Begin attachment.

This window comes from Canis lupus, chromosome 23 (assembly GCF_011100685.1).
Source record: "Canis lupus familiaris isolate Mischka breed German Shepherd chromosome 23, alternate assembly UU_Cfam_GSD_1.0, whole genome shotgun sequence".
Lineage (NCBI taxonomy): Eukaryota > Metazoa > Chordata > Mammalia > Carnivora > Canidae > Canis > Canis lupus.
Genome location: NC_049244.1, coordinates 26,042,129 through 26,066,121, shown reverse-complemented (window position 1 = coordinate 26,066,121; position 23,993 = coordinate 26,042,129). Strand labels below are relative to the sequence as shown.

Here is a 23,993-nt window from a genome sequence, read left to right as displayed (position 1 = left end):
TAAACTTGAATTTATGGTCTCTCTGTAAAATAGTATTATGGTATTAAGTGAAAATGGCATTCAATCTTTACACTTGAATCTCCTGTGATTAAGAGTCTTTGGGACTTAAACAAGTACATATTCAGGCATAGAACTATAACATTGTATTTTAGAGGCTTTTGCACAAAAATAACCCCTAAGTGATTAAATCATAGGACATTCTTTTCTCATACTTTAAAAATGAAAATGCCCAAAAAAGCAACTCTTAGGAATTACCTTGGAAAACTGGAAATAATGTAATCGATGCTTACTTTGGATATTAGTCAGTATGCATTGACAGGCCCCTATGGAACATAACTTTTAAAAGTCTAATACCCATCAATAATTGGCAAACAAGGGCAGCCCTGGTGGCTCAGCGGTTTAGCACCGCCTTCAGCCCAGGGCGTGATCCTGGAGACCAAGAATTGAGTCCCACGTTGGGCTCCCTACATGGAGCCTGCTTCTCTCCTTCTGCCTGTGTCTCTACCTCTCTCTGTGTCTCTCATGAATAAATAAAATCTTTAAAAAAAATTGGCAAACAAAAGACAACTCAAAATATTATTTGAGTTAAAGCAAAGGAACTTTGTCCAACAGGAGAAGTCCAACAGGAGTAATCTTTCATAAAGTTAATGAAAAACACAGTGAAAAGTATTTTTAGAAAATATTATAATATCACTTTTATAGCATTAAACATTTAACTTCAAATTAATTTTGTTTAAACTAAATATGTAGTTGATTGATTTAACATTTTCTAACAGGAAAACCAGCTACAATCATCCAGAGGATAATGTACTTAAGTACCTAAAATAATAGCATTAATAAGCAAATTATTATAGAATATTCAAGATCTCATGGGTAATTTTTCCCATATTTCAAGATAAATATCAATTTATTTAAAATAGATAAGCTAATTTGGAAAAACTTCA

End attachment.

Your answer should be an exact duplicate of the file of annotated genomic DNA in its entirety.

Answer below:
This window comes from Canis lupus, chromosome 23 (assembly GCF_011100685.1).
Source record: "Canis lupus familiaris isolate Mischka breed German Shepherd chromosome 23, alternate assembly UU_Cfam_GSD_1.0, whole genome shotgun sequence".
Lineage (NCBI taxonomy): Eukaryota > Metazoa > Chordata > Mammalia > Carnivora > Canidae > Canis > Canis lupus.
Genome location: NC_049244.1, coordinates 26,042,129 through 26,066,121, shown reverse-complemented (window position 1 = coordinate 26,066,121; position 23,993 = coordinate 26,042,129). Strand labels below are relative to the sequence as shown.

Here is a 23,993-nt window from a genome sequence, read left to right as displayed (position 1 = left end):
TAAACTTGAATTTATGGTCTCTCTGTAAAATAGTATTATGGTATTAAGTGAAAATGGCATTCAATCTTTACACTTGAATCTCCTGTGATTAAGAGTCTTTGGGACTTAAACAAGTACATATTCAGGCATAGAACTATAACATTGTATTTTAGAGGCTTTTGCACAAAAATAACCCCTAAGTGATTAAATCATAGGACATTCTTTTCTCATACTTTAAAAATGAAAATGCCCAAAAAAGCAACTCTTAGGAATTACCTTGGAAAACTGGAAATAATGTAATCGATGCTTACTTTGGATATTAGTCAGTATGCATTGACAGGCCCCTATGGAACATAACTTTTAAAAGTCTAATACCCATCAATAATTGGCAAACAAGGGCAGCCCTGGTGGCTCAGCGGTTTAGCACCGCCTTCAGCCCAGGGCGTGATCCTGGAGACCAAGAATTGAGTCCCACGTTGGGCTCCCTACATGGAGCCTGCTTCTCTCCTTCTGCCTGTGTCTCTACCTCTCTCTGTGTCTCTCATGAATAAATAAAATCTTTAAAAAAAATTGGCAAACAAAAGACAACTCAAAATATTATTTGAGTTAAAGCAAAGGAACTTTGTCCAACAGGAGAAGTCCAACAGGAGTAATCTTTCATAAAGTTAATGAAAAACACAGTGAAAAGTATTTTTAGAAAATATTATAATATCACTTTTATAGCATTAAACATTTAACTTCAAATTAATTTTGTTTAAACTAAATATGTAGTTGATTGATTTAACATTTTCTAACAGGAAAACCAGCTACAATCATCCAGAGGATAATGTACTTAAGTACCTAAAATAATAGCATTAATAAGCAAATTATTATAGAATATTCAAGATCTCATGGGTAATTTTTCCCATATTTCAAGATAAATATCAATTTATTTAAAATAGATAAGCTAATTTGGAAAAACTTCA